|Fig. 4. Fraunhofer diffraction in a plane geometrically conjugate with a source.|
Point spreading function (PSF).
The point spreading function (or the function of the diffraction-limited system pulse response) determines the intensity distribution in the lens focal plane due to the Fraunhofer diffraction from the entrance aperture. As it was shown before, exactly the same intensity distribution from a point source is formed in the conjugate plane of a thin lens.
PSF of the light beam limited by a circular aperture with diameter for the lens having focal length can be expressed in a general form as follows :
Here we introduce the more general function as compared with that given before. Function gives intensity distribution along radius for different planes . This function has a remarkable property for any plane :
In the paraxial approximation (small magnitudes), the light intensity distribution in the focal plane is given by:
The diffraction pattern from a circular aperture is concentric rings. A central bright spot is called the Airy disk. The first bright ring maximum intensity is about 2% of the intensity in the center of the Airy disk. Distribution is shown in Fig. 5.
|Fig. 5. Intensity distribution of light diffracted by a circular aperture.|
The Airy disk radius is:
It should be noted that on the system optical axis : and , therefore the resolution along the optical axis is determined only by contribution of . In the paraxial approximation (small magnitudes), the relative intensity distribution along the axis is given by:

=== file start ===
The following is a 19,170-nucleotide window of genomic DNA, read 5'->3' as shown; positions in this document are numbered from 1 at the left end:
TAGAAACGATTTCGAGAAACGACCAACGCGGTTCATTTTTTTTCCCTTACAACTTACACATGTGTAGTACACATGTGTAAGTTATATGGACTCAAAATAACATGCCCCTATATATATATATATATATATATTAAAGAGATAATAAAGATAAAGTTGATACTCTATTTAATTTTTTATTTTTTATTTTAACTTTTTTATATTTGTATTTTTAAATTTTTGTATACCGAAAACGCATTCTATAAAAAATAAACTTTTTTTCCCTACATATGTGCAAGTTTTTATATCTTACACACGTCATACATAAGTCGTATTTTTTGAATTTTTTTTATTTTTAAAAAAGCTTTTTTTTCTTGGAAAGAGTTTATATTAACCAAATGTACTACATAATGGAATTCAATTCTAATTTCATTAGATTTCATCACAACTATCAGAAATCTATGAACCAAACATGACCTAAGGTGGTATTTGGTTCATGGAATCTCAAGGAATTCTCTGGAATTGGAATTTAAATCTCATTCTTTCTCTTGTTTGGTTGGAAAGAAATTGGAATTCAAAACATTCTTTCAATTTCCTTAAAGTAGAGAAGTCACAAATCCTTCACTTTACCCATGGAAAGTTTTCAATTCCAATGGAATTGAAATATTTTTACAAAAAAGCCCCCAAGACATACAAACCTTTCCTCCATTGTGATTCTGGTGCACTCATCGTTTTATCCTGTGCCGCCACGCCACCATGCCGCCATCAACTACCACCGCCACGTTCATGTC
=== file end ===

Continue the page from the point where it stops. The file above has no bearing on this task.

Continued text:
Microscope resolution, Rayleigh criterion.
Resolution of the microscope generally means the capability to distinguish two point objects of about equal intensity. From the function of intensity distribution in a focal plane it follows that the resolution is determined by overlapping of Airy disks of two point-like objects. Rayleigh proposed the criterion which states that two points are resolved if a "dip" in their images intensity is 26% of the maximum intensity. Also, the separation distance between two resolved points should be more than the Airy disk radius (see previous paragraph).
- The main characteristic of the objective lens is its numeric aperture determined by its diameter and a focal length.
- Resolution of a conventional optical microscope is determined by the Fraunhofer diffraction at the entrance aperture of the objective lens. The minimum distance between resolved point objects of equal intensity amounts to the Airy disk radius.
- In present chapter, the expression for the point spreading function (or the function of the diffraction-limited system pulse response) is derived which will be used further for the explanation of the confocal microscope operation.
- Robert H. Webb, "Confocal optical microscopy" Rep. Prog. Phys. 59 (1996) 427-471.
- Richards B. and Wolf E., "Electromagnetic diffraction in optical systems II. Structure of the image field in an aplanatic system" Proc. R. Soc. A 253 (1959) 358-379.